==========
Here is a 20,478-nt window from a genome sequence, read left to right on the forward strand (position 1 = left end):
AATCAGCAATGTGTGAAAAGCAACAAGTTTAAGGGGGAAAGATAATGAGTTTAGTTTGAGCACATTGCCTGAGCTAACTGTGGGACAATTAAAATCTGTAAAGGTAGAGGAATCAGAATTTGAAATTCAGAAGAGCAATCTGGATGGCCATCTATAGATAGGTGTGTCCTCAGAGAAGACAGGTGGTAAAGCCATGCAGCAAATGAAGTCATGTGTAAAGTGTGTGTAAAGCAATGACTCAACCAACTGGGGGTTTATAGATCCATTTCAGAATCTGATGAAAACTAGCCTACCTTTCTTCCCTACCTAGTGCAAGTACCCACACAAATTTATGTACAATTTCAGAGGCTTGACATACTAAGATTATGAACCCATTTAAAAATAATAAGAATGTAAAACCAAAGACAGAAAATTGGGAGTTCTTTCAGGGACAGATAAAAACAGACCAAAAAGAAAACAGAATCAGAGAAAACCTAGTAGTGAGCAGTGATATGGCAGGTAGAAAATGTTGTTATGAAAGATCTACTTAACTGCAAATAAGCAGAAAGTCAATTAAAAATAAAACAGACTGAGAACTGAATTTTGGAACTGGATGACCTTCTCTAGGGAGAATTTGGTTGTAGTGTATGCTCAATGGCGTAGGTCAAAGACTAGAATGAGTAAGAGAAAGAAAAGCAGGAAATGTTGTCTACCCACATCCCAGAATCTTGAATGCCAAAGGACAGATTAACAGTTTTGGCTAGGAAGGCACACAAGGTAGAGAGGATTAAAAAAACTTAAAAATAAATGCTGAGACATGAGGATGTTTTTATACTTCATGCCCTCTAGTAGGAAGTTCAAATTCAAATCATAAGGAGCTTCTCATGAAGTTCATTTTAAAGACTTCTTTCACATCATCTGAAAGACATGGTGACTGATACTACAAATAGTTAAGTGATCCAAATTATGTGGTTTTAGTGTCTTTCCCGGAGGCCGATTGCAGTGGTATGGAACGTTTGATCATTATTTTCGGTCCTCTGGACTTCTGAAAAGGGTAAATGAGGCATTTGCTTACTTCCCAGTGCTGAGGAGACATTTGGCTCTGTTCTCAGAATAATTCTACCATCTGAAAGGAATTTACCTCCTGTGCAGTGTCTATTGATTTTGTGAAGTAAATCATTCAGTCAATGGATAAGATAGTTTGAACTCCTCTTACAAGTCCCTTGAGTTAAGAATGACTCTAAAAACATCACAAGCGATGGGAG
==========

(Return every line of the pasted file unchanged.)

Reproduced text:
Here is a 20,478-nt window from a genome sequence, read left to right on the forward strand (position 1 = left end):
AATCAGCAATGTGTGAAAAGCAACAAGTTTAAGGGGGAAAGATAATGAGTTTAGTTTGAGCACATTGCCTGAGCTAACTGTGGGACAATTAAAATCTGTAAAGGTAGAGGAATCAGAATTTGAAATTCAGAAGAGCAATCTGGATGGCCATCTATAGATAGGTGTGTCCTCAGAGAAGACAGGTGGTAAAGCCATGCAGCAAATGAAGTCATGTGTAAAGTGTGTGTAAAGCAATGACTCAACCAACTGGGGGTTTATAGATCCATTTCAGAATCTGATGAAAACTAGCCTACCTTTCTTCCCTACCTAGTGCAAGTACCCACACAAATTTATGTACAATTTCAGAGGCTTGACATACTAAGATTATGAACCCATTTAAAAATAATAAGAATGTAAAACCAAAGACAGAAAATTGGGAGTTCTTTCAGGGACAGATAAAAACAGACCAAAAAGAAAACAGAATCAGAGAAAACCTAGTAGTGAGCAGTGATATGGCAGGTAGAAAATGTTGTTATGAAAGATCTACTTAACTGCAAATAAGCAGAAAGTCAATTAAAAATAAAACAGACTGAGAACTGAATTTTGGAACTGGATGACCTTCTCTAGGGAGAATTTGGTTGTAGTGTATGCTCAATGGCGTAGGTCAAAGACTAGAATGAGTAAGAGAAAGAAAAGCAGGAAATGTTGTCTACCCACATCCCAGAATCTTGAATGCCAAAGGACAGATTAACAGTTTTGGCTAGGAAGGCACACAAGGTAGAGAGGATTAAAAAAACTTAAAAATAAATGCTGAGACATGAGGATGTTTTTATACTTCATGCCCTCTAGTAGGAAGTTCAAATTCAAATCATAAGGAGCTTCTCATGAAGTTCATTTTAAAGACTTCTTTCACATCATCTGAAAGACATGGTGACTGATACTACAAATAGTTAAGTGATCCAAATTATGTGGTTTTAGTGTCTTTCCCGGAGGCCGATTGCAGTGGTATGGAACGTTTGATCATTATTTTCGGTCCTCTGGACTTCTGAAAAGGGTAAATGAGGCATTTGCTTACTTCCCAGTGCTGAGGAGACATTTGGCTCTGTTCTCAGAATAATTCTACCATCTGAAAGGAATTTACCTCCTGTGCAGTGTCTATTGATTTTGTGAAGTAAATCATTCAGTCAATGGATAAGATAGTTTGAACTCCTCTTACAAGTCCCTTGAGTTAAGAATGACTCTAAAAACATCACAAGCGATGGGAG